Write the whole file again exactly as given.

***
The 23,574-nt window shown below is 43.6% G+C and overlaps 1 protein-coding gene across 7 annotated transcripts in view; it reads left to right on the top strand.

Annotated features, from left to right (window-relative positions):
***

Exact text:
The 23,574-nt window shown below is 43.6% G+C and overlaps 1 protein-coding gene across 7 annotated transcripts in view; it reads left to right on the top strand.

Annotated features, from left to right (window-relative positions):